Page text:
With the ever-increasing amount of information and entertainment available on the Internet, there's a growing need for Internet curators. Some curators have their own websites, while others simply operate a social media account on Twitter (NYSE:TWTR), Instagram, or Tumblr.
Not to be left out, social media companies have hired their own curators and developed products. Twitter, for example, just released Moments, which collects the most important stories happening on Twitter and selects specific videos, photos, and tweets to show its audience. Snapchat's OurStory operates similarly. Most recently, Instagram tested a curated feed of Halloween videos, and management says that it plans to do more curation events in the future.
Instagram's feed highlighted the quality of content on its network and represents yet another monetization platform for the Facebook (NASDAQ:FB) subsidiary.
More than the network effect
Instagram boasts a larger network than its competitors. With 400 million monthly active users, it has more users than Twitter (320 million monthly users), Snapchat (100 million daily users), and Vine (200 million monthly viewers). As such, it makes sense that it would have a larger pool to choose its top videos and photos from, increasing the quality of its curated feed.
But the quality of content on Instagram was still far better than the content Twitter collected for its Halloween Moment. It featured well-edited videos from amateur videographers interspersed with content from celebrities and unedited videos of regular kids being ridiculous. Instagram hit the right mix of professional-looking content and amateur content.
Twitter's Halloween Moment, comparatively, felt sparse and was mostly void of truly interesting content. Snapchat's felt noisy and unedited, save for the interstitial advertisements that popped up a few times.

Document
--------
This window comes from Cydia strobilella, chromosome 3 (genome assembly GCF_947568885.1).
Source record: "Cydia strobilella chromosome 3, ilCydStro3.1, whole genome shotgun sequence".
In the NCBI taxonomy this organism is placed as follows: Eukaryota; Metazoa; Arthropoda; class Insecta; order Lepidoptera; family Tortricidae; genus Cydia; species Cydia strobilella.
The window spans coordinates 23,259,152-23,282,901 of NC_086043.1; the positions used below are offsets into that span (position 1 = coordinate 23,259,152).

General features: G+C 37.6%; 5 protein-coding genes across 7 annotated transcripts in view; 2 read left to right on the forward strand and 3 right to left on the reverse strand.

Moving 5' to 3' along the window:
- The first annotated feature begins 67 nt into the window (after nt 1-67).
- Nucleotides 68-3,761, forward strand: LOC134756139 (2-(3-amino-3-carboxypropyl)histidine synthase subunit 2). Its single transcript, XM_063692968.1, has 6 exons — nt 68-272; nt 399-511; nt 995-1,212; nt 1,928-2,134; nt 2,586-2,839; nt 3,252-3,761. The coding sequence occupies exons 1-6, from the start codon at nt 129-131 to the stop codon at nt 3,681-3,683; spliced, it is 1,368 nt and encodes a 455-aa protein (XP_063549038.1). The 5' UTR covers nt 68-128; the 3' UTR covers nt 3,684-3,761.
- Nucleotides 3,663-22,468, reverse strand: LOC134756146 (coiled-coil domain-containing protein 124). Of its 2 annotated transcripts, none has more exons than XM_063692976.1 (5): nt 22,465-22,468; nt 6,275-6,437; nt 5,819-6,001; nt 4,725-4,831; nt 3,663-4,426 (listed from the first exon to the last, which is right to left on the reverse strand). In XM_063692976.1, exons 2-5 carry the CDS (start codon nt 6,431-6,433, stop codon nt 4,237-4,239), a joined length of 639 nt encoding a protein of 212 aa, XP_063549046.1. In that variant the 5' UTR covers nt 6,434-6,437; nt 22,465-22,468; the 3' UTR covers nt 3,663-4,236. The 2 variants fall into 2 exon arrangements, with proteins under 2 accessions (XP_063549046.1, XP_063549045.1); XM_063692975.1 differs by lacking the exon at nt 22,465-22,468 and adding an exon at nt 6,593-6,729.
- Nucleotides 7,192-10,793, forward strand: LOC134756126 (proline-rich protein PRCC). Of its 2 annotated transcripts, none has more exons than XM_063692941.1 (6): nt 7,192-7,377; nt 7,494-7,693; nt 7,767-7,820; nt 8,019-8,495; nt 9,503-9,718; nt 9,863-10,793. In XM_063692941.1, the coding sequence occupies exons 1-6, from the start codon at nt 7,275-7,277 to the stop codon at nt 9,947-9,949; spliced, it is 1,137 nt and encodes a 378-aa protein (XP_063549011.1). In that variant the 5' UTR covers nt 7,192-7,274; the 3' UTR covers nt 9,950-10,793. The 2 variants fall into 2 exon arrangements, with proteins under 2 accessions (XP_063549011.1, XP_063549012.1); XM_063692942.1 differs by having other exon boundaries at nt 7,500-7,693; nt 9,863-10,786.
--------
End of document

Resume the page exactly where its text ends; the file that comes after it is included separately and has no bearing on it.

Indeed, the difference in quality seems largely due to the difference in the way people use Instagram. Instagram was originally designed to make middling-quality photos from the iPhone 3GS look good. This made users focus on the aesthetics of things uploaded to Instagram. That aesthetic focus has carried over to today, where Instagram has become a place to share polished things.
Conversely, Twitter and Snapchat are designed to share things quickly and easily without much focus on the aesthetics. As a result, both have lower-quality content.
The higher quality content on Instagram makes the app more engaging. People see beautiful and interesting things every time they open the app. This will keep them coming back to Instagram and staying in the app longer. It will also enable it to continue growing, whereas Twitter has seen its user growth slow to a crawl. Most importantly, for investors, it will provide it with plenty more opportunities to show users ads.
Curated feeds could lead to more advertising
Shortly after releasing Moments, Twitter announced that it would allow businesses to pay for Promoted Moments. That puts the business in charge of curating content for the moment, and it can use its branding however it likes. Instagram could follow in Twitter's footsteps, enabling brands to make their own curated feeds.
Additionally, Instagram could take Snapchat's approach and place ads interstitially between native content. Snapchat does this for its Discover tab and OurStory features. Targeting these ads is relatively easy due to the context of the curated feed. The potential exposure makes them particularly attractive to brand advertisers, although Instagram has access to targeting resources and ad inventory to make them programmatic.
What's more, curated content could lead to more content discovery. Instagram already has an excellent discovery section that uses algorithms to surface content it believes each user will be interested in. It also recently added trending hashtags. Another form of discovery that doesn't take away from its existing discovery tools will make Instagram that much more engaging, and thus more profitable for Facebook.
The Halloween curated feed was just the first of what could be many more similar events on Instagram. It doesn't need to do these things every day like Twitter because its audience is already using the app every day. These feeds can just be an impetus to get them to use it more, and make a little more money while it's at it.
Adam Levy has no position in any stocks mentioned. The Motley Fool owns shares of and recommends Facebook and Twitter. Try any of our Foolish newsletter services free for 30 days. We Fools may not all hold the same opinions, but we all believe that considering a diverse range of insights makes us better investors. The Motley Fool has a disclosure policy.